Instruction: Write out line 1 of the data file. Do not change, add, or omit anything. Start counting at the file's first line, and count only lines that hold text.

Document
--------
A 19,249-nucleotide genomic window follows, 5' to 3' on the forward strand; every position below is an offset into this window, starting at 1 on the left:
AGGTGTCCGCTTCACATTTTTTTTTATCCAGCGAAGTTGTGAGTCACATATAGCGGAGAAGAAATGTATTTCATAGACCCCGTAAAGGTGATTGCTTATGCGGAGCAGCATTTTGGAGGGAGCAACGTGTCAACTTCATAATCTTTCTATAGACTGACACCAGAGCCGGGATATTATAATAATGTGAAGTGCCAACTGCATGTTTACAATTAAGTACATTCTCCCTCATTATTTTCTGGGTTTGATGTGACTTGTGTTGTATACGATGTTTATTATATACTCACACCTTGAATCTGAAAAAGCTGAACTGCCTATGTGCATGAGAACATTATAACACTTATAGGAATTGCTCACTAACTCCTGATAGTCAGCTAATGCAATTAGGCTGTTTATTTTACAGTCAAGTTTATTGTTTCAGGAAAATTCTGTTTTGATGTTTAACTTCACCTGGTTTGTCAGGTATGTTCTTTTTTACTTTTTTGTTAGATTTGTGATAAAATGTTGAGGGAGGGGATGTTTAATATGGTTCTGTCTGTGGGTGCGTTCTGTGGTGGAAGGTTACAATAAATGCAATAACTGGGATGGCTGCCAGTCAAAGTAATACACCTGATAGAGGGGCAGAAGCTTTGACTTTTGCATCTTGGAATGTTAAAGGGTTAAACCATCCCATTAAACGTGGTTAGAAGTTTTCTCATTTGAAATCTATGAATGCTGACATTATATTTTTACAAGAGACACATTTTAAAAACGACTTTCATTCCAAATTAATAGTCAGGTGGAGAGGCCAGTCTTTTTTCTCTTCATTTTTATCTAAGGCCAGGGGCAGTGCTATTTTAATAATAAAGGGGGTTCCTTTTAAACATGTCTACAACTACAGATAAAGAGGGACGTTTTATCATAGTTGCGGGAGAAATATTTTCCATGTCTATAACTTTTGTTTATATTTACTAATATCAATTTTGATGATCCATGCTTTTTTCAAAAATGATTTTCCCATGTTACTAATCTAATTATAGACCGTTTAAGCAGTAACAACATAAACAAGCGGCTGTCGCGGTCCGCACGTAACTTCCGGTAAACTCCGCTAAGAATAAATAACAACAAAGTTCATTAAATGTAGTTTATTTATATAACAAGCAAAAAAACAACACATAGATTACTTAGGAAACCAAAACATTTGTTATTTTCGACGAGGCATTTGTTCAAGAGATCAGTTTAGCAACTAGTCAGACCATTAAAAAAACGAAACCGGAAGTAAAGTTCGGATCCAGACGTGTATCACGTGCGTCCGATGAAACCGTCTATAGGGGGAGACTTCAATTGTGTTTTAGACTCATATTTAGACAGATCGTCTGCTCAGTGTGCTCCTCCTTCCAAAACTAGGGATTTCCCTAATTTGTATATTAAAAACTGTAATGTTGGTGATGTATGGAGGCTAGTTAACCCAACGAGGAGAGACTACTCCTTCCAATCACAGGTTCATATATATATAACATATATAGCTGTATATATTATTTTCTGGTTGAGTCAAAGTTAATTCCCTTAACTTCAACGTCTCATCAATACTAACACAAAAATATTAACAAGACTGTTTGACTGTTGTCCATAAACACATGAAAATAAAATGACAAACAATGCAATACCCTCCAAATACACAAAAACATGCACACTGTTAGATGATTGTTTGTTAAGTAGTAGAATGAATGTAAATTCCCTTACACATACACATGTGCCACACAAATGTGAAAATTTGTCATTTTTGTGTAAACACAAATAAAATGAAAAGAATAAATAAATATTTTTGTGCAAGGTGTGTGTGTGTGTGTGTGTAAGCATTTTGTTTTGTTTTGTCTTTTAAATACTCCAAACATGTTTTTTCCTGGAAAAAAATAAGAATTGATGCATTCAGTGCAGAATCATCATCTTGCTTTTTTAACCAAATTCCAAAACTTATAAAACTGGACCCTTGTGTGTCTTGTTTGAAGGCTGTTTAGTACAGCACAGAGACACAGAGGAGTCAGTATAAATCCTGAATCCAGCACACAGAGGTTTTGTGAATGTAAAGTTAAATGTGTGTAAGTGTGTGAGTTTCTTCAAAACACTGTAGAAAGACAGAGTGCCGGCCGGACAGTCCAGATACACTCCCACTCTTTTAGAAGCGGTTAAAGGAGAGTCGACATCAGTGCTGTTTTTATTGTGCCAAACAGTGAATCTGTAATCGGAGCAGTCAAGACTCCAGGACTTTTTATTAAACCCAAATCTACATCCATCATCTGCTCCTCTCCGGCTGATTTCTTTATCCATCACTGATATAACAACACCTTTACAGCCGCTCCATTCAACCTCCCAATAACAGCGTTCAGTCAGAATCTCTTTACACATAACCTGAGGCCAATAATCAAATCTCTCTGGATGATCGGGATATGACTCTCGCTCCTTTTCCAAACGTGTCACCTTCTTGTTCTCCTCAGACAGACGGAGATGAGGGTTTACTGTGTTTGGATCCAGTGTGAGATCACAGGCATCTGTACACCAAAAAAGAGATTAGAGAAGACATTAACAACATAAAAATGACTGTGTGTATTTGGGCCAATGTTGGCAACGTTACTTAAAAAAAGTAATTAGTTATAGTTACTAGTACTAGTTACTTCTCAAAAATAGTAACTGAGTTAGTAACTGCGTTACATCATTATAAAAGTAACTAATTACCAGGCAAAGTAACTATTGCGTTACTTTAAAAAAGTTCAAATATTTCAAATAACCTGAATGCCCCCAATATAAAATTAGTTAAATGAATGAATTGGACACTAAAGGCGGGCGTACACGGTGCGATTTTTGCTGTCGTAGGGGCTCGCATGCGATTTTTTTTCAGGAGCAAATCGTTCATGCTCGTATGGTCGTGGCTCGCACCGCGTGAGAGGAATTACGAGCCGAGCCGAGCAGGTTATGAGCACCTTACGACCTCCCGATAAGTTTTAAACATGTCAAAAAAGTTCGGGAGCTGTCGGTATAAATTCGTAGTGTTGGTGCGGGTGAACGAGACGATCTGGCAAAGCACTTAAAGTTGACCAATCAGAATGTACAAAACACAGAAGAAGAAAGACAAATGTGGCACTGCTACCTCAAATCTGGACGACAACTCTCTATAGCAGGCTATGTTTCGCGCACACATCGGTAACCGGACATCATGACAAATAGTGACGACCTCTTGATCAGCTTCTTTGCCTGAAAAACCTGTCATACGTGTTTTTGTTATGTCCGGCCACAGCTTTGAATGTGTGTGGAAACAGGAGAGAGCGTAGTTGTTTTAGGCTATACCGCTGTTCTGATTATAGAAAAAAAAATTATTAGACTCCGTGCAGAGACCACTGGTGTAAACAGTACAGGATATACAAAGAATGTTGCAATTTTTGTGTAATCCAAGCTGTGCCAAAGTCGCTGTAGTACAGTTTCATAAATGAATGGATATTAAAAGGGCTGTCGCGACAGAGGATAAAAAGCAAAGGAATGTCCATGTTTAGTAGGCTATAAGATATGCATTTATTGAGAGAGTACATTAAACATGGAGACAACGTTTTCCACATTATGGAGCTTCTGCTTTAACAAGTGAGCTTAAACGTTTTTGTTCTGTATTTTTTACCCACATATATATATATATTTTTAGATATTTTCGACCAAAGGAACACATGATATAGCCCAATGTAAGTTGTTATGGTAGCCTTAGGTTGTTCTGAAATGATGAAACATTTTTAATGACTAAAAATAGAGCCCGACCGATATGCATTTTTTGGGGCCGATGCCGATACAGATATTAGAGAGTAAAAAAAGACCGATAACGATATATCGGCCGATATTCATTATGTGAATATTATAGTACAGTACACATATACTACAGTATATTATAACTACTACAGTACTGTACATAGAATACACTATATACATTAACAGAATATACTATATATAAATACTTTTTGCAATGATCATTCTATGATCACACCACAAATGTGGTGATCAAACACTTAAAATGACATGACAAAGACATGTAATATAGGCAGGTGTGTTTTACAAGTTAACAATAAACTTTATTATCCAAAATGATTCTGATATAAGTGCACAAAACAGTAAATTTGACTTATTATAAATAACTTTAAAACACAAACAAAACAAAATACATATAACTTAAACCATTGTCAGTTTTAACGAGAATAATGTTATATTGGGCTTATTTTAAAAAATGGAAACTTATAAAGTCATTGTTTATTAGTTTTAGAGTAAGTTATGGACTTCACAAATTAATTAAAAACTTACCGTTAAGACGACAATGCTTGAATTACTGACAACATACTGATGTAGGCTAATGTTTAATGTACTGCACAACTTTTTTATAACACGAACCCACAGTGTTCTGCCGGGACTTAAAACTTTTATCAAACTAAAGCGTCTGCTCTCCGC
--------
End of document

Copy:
A 19,249-nucleotide genomic window follows, 5' to 3' on the forward strand; every position below is an offset into this window, starting at 1 on the left: